Chocolate Frosting

1 stick butter or margarine

1/3 cup milk or soymilk

1/4 cup unsweetened cocoa powder

1 (16-oz.) package powdered sugar

I tsp. vanilla

Melt butter or margarine in a saucepan. Whisk in milk and cocoa. Bring to boil, whisking constantly. Remove from heat. Gradually add powdered sugar, stirring until smooth. Stir in vanilla. Immediately drizzle frosting over warm brownies. Sprinkle with toasted pecans.

Yield: 16 servings

 
|| Tell-a-Friend || Print
 
 

Stay tuned for the return of comments

 

RECENTLYADDED

On Shavuot, remembering the day I almost dropped the Torah

LOS ANGELES— On Shavuot, we are reminded that the Torah is a tree of life to which we are to hold fast.

But what happens when that hold slips from your grasp?

It’s a question I found myself asking six weeks before Shavuot, late in the Torah service on the last day of Passover.

My wife, Brenda, and I had gone to Temple Beth Emet, in Anaheim, Calif., where I grew up. We both had come for the Yizkor service there, and to see her family, who continues to pray there. Not far from Disneyland, it’s a shrinking kingdom of Jewish memories, where, as I walked down the aisle to my seat, I could see my Hebrew school teacher, and the familiar faces of those who had been friends of my parents.

A little while after we were seated, the gabbai came down the aisle, blue card in hand, and asked me if I wanted to be “hagbah” — that is, to raise the Torah after it was read. “Thank you,” I said, accepting the honor.

 

Purim poser

What is our fascination with villains?

LOS ANGELES — Who is the Haman in your life?

The person, who like the bad guy in the Megillah Esther that we read on Purim, schemes to bring you down.

When we get to the place in the Megillah where Haman is forced to lead Mordechai though the streets of Shushan, saying, “This is what is done for the man whom the king desires to honor,” might we insert ourselves into an updated version of the story, the way we do in a video game? Imagining that a seriously negative person in our life is pushing our car down the street while we sit behind the wheel and wave?

Not that your neighbor is Lord Voldemort or Dr. Moriarty, but what about that boss who is omitting your name from the organization chart? The relative who always leaves you off the guest list? That student spray-painting swastikas on your son’s fraternity house? Or just the forever-interrupting “Rachel” from cardholder services?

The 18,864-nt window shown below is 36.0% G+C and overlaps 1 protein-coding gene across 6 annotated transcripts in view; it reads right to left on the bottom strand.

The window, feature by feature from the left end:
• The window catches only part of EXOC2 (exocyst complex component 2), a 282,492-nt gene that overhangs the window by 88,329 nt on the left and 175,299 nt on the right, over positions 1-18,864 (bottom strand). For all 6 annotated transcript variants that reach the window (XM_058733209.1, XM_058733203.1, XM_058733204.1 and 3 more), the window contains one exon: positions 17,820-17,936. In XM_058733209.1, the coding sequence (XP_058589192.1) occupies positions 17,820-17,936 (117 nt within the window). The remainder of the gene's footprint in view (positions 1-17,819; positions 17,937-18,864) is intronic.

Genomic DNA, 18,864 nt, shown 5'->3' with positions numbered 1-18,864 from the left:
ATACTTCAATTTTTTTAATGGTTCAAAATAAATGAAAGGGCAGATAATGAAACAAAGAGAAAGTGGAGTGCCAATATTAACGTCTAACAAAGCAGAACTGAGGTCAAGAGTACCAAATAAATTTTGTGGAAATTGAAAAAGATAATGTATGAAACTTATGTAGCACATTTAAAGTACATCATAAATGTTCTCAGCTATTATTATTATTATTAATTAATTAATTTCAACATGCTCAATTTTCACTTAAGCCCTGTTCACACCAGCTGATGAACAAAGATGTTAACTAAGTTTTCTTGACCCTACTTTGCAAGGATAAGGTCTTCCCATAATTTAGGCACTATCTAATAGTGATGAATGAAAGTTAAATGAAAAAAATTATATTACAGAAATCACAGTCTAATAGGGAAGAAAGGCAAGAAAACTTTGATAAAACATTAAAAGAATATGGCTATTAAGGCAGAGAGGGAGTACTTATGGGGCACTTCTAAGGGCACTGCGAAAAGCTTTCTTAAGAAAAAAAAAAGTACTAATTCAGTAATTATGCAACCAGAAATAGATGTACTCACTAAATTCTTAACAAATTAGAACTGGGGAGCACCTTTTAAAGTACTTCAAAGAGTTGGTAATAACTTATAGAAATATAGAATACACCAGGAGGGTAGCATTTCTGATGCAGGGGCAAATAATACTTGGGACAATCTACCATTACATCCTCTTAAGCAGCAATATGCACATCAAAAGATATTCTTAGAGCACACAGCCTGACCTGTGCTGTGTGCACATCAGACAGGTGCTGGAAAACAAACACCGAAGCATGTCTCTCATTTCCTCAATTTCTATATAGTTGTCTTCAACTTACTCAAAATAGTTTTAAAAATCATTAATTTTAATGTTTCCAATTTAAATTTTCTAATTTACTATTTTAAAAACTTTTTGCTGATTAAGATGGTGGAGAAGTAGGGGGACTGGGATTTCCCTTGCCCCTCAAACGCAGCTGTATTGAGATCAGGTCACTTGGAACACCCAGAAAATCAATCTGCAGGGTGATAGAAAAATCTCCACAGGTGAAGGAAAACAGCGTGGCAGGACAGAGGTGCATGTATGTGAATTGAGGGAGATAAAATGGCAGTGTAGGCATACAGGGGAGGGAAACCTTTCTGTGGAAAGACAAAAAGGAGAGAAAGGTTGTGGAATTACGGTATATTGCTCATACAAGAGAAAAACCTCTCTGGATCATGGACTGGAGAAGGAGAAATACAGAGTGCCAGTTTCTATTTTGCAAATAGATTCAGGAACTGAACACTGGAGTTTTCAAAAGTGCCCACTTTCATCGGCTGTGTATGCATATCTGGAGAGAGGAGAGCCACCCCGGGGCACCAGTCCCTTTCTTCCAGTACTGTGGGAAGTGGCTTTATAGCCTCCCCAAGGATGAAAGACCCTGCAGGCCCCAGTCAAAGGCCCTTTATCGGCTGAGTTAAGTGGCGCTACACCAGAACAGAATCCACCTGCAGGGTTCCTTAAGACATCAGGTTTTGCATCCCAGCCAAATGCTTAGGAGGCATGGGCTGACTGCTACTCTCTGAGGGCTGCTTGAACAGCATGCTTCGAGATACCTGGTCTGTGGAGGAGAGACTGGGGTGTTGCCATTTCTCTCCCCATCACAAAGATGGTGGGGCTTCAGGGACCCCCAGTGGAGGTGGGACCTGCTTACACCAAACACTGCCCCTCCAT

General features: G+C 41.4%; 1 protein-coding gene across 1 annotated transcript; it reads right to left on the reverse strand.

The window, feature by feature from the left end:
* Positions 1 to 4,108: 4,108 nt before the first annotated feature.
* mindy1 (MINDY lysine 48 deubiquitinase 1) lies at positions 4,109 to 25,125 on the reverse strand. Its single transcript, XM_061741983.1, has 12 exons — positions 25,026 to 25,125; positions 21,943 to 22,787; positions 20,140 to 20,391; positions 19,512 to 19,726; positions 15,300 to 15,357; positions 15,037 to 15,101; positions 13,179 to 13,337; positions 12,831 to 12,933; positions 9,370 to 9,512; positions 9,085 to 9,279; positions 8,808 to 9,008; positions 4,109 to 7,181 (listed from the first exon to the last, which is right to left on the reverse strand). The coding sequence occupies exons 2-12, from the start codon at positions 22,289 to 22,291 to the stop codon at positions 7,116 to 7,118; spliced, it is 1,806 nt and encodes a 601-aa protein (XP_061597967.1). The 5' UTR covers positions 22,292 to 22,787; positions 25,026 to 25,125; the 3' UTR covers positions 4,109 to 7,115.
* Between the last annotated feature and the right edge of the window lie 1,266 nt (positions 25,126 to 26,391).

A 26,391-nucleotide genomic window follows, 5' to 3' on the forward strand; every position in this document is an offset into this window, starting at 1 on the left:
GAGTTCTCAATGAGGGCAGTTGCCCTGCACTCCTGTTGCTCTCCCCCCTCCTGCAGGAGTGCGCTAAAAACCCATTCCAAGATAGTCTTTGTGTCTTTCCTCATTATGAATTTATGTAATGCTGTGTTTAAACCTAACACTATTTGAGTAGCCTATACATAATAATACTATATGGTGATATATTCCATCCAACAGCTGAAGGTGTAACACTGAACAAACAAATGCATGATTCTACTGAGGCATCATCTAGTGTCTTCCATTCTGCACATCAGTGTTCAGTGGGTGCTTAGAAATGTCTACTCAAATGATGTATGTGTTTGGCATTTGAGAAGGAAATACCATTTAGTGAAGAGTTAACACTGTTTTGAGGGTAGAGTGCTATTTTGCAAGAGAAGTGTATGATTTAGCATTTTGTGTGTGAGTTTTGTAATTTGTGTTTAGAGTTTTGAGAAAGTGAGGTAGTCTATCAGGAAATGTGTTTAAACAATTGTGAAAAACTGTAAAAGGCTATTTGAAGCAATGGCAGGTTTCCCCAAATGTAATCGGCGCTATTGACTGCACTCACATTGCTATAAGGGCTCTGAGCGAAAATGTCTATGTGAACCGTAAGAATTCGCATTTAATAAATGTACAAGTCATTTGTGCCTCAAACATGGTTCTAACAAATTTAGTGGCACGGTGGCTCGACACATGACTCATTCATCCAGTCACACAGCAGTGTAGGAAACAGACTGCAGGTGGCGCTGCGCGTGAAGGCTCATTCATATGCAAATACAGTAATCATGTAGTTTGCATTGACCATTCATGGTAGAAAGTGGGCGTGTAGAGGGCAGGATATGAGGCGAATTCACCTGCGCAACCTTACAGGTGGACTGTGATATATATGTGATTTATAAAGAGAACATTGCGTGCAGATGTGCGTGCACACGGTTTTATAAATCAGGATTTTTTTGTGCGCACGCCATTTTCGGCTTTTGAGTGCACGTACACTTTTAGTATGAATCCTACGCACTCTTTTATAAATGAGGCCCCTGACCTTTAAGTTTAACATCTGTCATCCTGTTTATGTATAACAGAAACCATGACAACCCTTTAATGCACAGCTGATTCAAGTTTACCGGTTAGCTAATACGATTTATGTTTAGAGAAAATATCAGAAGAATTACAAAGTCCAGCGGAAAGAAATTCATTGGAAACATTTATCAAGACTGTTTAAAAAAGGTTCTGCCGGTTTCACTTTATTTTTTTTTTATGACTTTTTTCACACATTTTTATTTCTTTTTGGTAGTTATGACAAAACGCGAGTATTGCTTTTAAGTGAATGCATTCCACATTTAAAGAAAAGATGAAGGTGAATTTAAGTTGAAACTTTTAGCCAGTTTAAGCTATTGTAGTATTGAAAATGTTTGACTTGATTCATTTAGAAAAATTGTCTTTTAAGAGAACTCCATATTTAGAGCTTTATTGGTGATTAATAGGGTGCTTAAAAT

Shalakhmones — a Purim story

Wearing a silk kerchief and a plain apron — a combination of holiday and weekday attire — Mama stood by the table, practically at her wit’s end.

It was no trifle, you know, receiving almost a hundred shalakhmones, the traditional Purim platter of sweets, and sending out a like number. Mama had to be careful not to omit anyone or make any mistakes, God forbid; she also had to remember what sort of platter to send to whom. For instance, if someone favored you with a fruit-cut, two jam-filled pastries, a poppy-seed square, two tarts, a honey bun, and two sugar cookies, it was customary to send in return two fruit-cuts, one jam-filled pastry, two poppy-seed squares, one tart, two honey buns, and three sugar cookies.

You had to have the brains of a prime minister not to create the sort of first-class muddle that once took place, alas, in our shtetl. What happened was that a woman named Rivke-Beyle mistakenly shipped back to one of the rich matrons the very same platter of Purim goodies that the rich matron had sent her. You should have seen the scandal this caused. The squabble that broke out between the husbands blossomed into a full-blown feud — smacks, denunciations, and unending strife.

 
 
S M T W T F S
1 2 3 4 5
6 7 8 9 10 11 12
13 14 15 16 17 18 19
20 21 22 23 24 25 26
27 28 29 30